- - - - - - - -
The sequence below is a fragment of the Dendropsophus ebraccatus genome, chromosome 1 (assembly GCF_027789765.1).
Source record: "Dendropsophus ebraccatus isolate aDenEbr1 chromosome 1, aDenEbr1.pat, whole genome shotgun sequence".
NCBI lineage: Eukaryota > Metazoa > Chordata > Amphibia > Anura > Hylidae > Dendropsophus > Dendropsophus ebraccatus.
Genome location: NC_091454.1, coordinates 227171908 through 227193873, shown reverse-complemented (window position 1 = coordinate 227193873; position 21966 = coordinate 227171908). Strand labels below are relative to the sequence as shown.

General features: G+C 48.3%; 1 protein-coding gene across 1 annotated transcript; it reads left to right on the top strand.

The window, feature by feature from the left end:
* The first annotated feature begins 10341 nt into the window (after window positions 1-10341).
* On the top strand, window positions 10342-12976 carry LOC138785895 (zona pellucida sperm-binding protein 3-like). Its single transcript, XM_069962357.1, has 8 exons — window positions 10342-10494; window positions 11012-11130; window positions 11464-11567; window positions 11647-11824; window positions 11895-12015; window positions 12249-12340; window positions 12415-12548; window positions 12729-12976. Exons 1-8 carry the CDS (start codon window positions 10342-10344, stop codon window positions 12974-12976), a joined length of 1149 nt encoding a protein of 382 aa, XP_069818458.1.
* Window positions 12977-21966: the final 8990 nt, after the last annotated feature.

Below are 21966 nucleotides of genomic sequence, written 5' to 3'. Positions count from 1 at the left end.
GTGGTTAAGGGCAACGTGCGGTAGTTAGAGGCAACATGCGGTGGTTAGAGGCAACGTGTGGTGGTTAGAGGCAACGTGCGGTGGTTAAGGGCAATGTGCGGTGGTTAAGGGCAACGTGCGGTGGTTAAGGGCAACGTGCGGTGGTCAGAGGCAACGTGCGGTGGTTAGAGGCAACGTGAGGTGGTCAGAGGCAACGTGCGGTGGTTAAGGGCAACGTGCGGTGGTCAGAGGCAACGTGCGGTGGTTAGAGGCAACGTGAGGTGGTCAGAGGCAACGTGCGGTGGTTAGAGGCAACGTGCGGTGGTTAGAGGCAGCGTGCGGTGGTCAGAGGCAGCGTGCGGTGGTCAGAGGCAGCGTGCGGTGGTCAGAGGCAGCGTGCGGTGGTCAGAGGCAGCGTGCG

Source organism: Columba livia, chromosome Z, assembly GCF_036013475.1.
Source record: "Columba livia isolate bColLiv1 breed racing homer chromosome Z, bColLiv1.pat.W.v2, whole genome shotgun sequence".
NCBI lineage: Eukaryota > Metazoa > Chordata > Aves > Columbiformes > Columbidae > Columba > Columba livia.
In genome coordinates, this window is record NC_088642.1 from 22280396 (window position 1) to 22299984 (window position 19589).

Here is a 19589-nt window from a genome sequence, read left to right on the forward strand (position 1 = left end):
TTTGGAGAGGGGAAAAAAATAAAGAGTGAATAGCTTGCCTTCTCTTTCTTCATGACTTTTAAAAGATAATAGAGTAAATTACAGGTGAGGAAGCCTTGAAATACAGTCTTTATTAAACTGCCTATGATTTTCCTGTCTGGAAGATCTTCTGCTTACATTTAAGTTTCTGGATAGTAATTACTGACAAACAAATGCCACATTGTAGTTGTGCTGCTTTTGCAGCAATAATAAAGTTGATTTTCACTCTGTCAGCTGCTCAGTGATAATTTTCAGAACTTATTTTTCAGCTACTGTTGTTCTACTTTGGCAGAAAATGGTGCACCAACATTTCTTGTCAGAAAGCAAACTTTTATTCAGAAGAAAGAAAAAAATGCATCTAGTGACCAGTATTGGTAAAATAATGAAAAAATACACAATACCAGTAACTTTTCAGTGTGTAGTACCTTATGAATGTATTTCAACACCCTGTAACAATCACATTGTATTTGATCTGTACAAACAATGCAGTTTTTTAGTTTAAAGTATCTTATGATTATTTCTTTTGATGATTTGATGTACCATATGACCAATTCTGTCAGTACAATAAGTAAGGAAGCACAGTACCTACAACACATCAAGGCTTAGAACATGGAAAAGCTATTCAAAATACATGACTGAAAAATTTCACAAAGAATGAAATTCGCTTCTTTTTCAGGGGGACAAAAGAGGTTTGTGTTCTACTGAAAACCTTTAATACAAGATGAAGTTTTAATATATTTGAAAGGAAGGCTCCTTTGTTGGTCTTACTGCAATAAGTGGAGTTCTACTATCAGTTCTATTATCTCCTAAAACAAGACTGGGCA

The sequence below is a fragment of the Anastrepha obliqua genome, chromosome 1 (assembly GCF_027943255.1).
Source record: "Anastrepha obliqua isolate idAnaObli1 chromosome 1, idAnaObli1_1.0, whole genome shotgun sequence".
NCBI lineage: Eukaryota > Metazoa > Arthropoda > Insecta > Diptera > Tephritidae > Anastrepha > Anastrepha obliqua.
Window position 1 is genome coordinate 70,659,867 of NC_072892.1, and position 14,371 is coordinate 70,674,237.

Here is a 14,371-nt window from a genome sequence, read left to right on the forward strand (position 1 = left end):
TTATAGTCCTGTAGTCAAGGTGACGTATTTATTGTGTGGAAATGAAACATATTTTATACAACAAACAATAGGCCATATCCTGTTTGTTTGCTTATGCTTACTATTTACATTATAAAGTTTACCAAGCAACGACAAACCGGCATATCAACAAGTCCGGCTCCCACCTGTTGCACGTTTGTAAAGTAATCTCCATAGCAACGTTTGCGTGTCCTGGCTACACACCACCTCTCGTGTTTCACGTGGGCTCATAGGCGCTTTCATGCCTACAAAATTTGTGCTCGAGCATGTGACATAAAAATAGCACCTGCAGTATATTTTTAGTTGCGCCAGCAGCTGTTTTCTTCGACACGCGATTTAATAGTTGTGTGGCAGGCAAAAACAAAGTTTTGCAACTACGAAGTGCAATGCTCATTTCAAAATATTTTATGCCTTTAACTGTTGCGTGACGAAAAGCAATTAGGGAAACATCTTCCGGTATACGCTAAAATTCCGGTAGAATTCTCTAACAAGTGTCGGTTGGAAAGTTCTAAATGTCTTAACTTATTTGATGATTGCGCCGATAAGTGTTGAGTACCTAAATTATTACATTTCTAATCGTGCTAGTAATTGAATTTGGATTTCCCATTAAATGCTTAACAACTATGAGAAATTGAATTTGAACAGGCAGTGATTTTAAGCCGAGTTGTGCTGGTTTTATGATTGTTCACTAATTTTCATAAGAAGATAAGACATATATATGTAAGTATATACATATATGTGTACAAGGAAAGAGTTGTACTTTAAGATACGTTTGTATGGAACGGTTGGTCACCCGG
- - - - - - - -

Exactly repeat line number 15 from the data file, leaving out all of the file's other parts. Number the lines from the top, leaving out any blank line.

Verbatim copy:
In genome coordinates, this window is record NC_088642.1 from 22280396 (window position 1) to 22299984 (window position 19589).